1. Was there anything further about this particular cats’ eye condition? I recently started caring for a community cat whose eye (I’m told) was infected as a kitten and the eyeball blackened and stayed that way. I couldn’t get any more info on it nor can I find anything similar online. I also have another street cat who has an eye weirdness I can’t find anything on, so if anyone has some good online references to rare feline eye problems I’d appreciate it. Thanks.

  5. My mother’s cat has a clear membrane across her eye, the pupil is cloudy and it seems that both her eyes are slightly larger than they should be. Her third eyelid is always visible. We have been using eye drops that flush debris from the eye, but it doesn’t seem to be working. I am worried she may be going blind and fear for her. Is it something serious? If so, does she need immediate attention? It is always expensive so I’m afraid she may not get the treatment she needs. I have cried dozens of times about it, feeling it is my fault. Her name is Luna and I raised her from birth as well as her two sisters and her brother.

    1. Hi there. It is certainly serious enough to see a vet immediately about it. At least get it checked out and take it from there. A check up would not be that expensive. You have to find out what is wrong. If the dagnosis is not good and the treatment expensive, you might try online crowd funding. It can work very successfully. Your story is very personal and tender. It may attract attention and donations. But no guarantees of course. It is certainly not your fault. Good luck to you both.

  6. i am adopting a little shelter cat, with
    near blindness. they vet who made this diagnosos is not 1 i trust. she is 1yr.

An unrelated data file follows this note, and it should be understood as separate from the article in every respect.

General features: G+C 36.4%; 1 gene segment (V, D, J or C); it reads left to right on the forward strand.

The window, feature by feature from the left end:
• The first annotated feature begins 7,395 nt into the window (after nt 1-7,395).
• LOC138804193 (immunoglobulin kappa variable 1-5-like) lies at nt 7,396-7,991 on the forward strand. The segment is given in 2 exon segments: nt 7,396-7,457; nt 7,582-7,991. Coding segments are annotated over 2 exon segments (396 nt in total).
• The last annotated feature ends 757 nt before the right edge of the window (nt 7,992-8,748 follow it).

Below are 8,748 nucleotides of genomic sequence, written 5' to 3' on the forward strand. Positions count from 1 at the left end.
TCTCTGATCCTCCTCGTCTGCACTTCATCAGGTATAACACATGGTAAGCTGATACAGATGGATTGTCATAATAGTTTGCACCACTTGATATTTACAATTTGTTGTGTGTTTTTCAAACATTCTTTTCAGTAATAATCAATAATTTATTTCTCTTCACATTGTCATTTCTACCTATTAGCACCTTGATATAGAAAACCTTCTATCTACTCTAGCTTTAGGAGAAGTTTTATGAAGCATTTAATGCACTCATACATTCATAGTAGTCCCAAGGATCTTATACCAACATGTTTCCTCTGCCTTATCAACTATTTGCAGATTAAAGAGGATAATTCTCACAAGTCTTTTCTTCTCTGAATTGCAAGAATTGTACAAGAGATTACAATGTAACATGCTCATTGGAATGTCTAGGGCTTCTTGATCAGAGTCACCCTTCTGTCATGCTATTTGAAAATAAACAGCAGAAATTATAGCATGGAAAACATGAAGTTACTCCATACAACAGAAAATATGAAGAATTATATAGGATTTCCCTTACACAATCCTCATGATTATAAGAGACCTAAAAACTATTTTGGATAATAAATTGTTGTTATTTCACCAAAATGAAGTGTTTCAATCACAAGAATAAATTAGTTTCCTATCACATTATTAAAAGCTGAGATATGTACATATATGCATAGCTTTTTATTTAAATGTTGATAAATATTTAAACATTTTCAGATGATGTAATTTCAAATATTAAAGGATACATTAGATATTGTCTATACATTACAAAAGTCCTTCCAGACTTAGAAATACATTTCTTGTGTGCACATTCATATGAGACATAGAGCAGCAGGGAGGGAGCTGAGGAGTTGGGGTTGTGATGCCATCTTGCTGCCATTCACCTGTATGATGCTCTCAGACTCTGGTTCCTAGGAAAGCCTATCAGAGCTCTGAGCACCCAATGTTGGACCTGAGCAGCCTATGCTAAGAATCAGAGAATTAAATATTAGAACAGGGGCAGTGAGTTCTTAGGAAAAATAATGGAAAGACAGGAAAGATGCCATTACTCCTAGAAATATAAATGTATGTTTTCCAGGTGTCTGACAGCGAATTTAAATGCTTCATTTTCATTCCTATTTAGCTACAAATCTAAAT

is it possible,with proper feeding she might recover? i am also concerned as my male cat is a expensive ragmuffin.
    will this infect him. i looked at this girl, there is no sign of infection,only a cloudy membrane. she
    does see but is unable to see thing close up.

  7. I have several cats that have inflamed capillaries going around the the iris. They are of a reddish brown color. They also have smaller red veins in the iris. I had an opthamologist look at two of them and he said one had herpes of the eye and the other had melanosis. They both have the same discolorations though.

  8. I have a kitten with a badly bulging eye due to sinus infection ipossible to get to a vet have been using generic powdered anti biotic and crystal vitamin c obtained specifically for felines.. No improvement.. someone said it IS curable.. Please TELL How?… Please Thank You

    1. If it is certain that there is a bacterial infection in the sinuses you should use a more precise antibiotic. This may mean testing for the bacteria and tailoring the antibiotic to it. Why are you sure the cause is a sinus infection? Have you diagnosed the cause with some certainty? I wish you and your cat the very best. I’d bite the bullet (and I know how expensive vets are as I’ve recently spent $1,500 on my cat) and get a good vet to help you. Some vets are better than others.

      An operation is available to flush out sinuses. That would at least eliminate the cause of the pressure. I think this needs urgent attention but I understand how you feel I really do.

  9. that was a very good article, but I didn’t see what my cats eye has,
    Looks like eye liner, on the bottom of the eye, not totally across, has a little then breaks and continues on , two short black lines. Does anyone perhaps know what this could be.

    1. Hi Debbie. Eye-liner on the bottom of the eye sounds like pigmentation in the skin rather than a disease. I presume your cat is healthy or behaves in a way that tells you he/she is healthy. Can you upload a photograph? Just below the comment box is the button to upload a photo. A photo would help.

      Thanks for visiting and asking.

  10. I’ve seen quite a few eye losses in cats that seemed to be due to an URI.
    In actuality, most were caused by a herpes viral infection.
    Not curable but can be arrested with treatment.